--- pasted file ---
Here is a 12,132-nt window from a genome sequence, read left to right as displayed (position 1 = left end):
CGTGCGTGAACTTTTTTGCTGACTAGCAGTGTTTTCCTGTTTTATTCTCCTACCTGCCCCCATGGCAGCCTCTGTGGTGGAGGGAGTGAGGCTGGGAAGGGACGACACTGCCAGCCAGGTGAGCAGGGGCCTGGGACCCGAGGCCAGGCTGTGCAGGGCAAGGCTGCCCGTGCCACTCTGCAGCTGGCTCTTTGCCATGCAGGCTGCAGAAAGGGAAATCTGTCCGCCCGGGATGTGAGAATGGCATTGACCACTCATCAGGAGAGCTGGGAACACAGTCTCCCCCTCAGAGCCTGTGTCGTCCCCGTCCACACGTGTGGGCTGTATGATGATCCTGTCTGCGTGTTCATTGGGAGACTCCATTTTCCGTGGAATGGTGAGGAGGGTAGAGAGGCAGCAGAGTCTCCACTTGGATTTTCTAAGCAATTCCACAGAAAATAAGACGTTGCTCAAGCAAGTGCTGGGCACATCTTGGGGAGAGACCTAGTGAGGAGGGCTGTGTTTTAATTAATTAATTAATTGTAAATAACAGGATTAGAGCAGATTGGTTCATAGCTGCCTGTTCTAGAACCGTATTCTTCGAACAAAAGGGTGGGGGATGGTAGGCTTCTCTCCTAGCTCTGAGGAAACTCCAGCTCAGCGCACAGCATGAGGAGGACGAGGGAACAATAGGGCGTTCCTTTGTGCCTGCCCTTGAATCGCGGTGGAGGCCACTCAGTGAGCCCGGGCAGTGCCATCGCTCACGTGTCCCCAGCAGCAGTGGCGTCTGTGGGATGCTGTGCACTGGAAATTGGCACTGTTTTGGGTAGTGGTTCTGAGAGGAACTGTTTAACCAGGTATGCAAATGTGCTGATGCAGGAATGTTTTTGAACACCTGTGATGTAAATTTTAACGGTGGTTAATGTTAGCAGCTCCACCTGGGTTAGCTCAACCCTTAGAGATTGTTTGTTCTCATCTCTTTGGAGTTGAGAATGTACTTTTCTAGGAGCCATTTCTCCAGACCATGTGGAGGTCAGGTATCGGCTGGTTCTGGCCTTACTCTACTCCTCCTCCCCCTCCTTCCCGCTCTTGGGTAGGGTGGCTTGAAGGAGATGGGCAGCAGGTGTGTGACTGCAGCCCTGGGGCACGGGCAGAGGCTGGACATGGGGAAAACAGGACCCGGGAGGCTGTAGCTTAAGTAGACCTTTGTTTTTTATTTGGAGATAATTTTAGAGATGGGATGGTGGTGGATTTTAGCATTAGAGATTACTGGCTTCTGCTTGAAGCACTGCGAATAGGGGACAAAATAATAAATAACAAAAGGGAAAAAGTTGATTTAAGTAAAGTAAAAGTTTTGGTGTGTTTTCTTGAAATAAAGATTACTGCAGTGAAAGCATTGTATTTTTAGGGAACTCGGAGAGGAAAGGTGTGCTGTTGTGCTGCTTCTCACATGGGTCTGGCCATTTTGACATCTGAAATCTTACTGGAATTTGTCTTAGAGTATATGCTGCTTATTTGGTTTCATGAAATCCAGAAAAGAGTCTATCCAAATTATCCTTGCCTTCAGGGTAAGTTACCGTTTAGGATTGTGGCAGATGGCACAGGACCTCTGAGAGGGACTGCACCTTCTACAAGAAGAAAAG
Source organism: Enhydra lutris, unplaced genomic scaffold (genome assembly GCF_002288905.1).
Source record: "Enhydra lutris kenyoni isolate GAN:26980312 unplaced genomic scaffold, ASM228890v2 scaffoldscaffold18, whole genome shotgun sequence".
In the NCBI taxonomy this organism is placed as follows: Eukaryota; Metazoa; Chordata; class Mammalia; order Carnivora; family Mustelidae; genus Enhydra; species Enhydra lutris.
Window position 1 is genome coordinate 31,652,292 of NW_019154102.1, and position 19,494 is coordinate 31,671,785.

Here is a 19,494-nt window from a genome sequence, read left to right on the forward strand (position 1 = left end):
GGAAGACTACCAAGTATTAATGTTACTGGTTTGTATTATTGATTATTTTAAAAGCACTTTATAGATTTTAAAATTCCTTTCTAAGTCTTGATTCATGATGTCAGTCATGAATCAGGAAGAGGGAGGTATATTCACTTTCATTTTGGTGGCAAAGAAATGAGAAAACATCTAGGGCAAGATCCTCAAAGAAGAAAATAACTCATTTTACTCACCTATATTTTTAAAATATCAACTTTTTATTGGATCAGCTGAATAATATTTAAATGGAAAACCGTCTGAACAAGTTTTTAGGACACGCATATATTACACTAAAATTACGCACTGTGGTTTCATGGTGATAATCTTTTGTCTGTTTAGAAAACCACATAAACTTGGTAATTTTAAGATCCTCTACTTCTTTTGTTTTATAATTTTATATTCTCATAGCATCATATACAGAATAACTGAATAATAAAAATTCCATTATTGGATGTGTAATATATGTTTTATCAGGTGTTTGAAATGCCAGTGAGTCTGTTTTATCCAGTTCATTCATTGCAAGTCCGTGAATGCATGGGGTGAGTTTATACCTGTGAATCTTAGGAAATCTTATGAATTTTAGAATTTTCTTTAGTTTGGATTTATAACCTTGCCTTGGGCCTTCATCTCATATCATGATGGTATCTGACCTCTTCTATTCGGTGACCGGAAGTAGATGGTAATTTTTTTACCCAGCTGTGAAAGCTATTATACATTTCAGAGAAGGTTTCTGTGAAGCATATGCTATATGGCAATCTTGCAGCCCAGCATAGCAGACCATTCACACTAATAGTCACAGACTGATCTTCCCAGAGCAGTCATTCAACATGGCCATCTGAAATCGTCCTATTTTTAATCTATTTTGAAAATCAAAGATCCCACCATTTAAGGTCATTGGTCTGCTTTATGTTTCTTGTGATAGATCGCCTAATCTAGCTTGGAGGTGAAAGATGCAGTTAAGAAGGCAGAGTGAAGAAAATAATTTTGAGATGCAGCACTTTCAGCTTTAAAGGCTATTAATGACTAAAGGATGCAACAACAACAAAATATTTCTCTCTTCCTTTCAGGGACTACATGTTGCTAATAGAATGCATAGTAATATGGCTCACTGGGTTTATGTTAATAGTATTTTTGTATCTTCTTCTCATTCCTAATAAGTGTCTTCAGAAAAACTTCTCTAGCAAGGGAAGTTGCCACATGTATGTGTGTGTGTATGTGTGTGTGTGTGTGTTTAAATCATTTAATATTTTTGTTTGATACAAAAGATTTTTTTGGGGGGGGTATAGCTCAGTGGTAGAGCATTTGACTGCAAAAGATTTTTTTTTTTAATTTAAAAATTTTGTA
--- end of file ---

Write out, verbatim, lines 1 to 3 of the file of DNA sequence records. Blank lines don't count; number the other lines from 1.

Here is a 12,132-nt window from a genome sequence, read left to right as displayed (position 1 = left end):
CGTGCGTGAACTTTTTTGCTGACTAGCAGTGTTTTCCTGTTTTATTCTCCTACCTGCCCCCATGGCAGCCTCTGTGGTGGAGGGAGTGAGGCTGGGAAGGGACGACACTGCCAGCCAGGTGAGCAGGGGCCTGGGACCCGAGGCCAGGCTGTGCAGGGCAAGGCTGCCCGTGCCACTCTGCAGCTGGCTCTTTGCCATGCAGGCTGCAGAAAGGGAAATCTGTCCGCCCGGGATGTGAGAATGGCATTGACCACTCATCAGGAGAGCTGGGAACACAGTCTCCCCCTCAGAGCCTGTGTCGTCCCCGTCCACACGTGTGGGCTGTATGATGATCCTGTCTGCGTGTTCATTGGGAGACTCCATTTTCCGTGGAATGGTGAGGAGGGTAGAGAGGCAGCAGAGTCTCCACTTGGATTTTCTAAGCAATTCCACAGAAAATAAGACGTTGCTCAAGCAAGTGCTGGGCACATCTTGGGGAGAGACCTAGTGAGGAGGGCTGTGTTTTAATTAATTAATTAATTGTAAATAACAGGATTAGAGCAGATTGGTTCATAGCTGCCTGTTCTAGAACCGTATTCTTCGAACAAAAGGGTGGGGGATGGTAGGCTTCTCTCCTAGCTCTGAGGAAACTCCAGCTCAGCGCACAGCATGAGGAGGACGAGGGAACAATAGGGCGTTCCTTTGTGCCTGCCCTTGAATCGCGGTGGAGGCCACTCAGTGAGCCCGGGCAGTGCCATCGCTCACGTGTCCCCAGCAGCAGTGGCGTCTGTGGGATGCTGTGCACTGGAAATTGGCACTGTTTTGGGTAGTGGTTCTGAGAGGAACTGTTTAACCAGGTATGCAAATGTGCTGATGCAGGAATGTTTTTGAACACCTGTGATGTAAATTTTAACGGTGGTTAATGTTAGCAGCTCCACCTGGGTTAGCTCAACCCTTAGAGATTGTTTGTTCTCATCTCTTTGGAGTTGAGAATGTACTTTTCTAGGAGCCATTTCTCCAGACCATGTGGAGGTCAGGTATCGGCTGGTTCTGGCCTTACTCTACTCCTCCTCCCCCTCCTTCCCGCTCTTGGGTAGGGTGGCTTGAAGGAGATGGGCAGCAGGTGTGTGACTGCAGCCCTGGGGCACGGGCAGAGGCTGGACATGGGGAAAACAGGACCCGGGAGGCTGTAGCTTAAGTAGACCTTTGTTTTTTATTTGGAGATAATTTTAGAGATGGGATGGTGGTGGATTTTAGCATTAGAGATTACTGGCTTCTGCTTGAAGCACTGCGAATAGGGGACAAAATAATAAATAACAAAAGGGAAAAAGTTGATTTAAGTAAAGTAAAAGTTTTGGTGTGTTTTCTTGAAATAAAGATTACTGCAGTGAAAGCATTGTATTTTTAGGGAACTCGGAGAGGAAAGGTGTGCTGTTGTGCTGCTTCTCACATGGGTCTGGCCATTTTGACATCTGAAATCTTACTGGAATTTGTCTTAGAGTATATGCTGCTTATTTGGTTTCATGAAATCCAGAAAAGAGTCTATCCAAATTATCCTTGCCTTCAGGGTAAGTTACCGTTTAGGATTGTGGCAGATGGCACAGGACCTCTGAGAGGGACTGCACCTTCTACAAGAAGAAAAG
Source organism: Enhydra lutris, unplaced genomic scaffold (genome assembly GCF_002288905.1).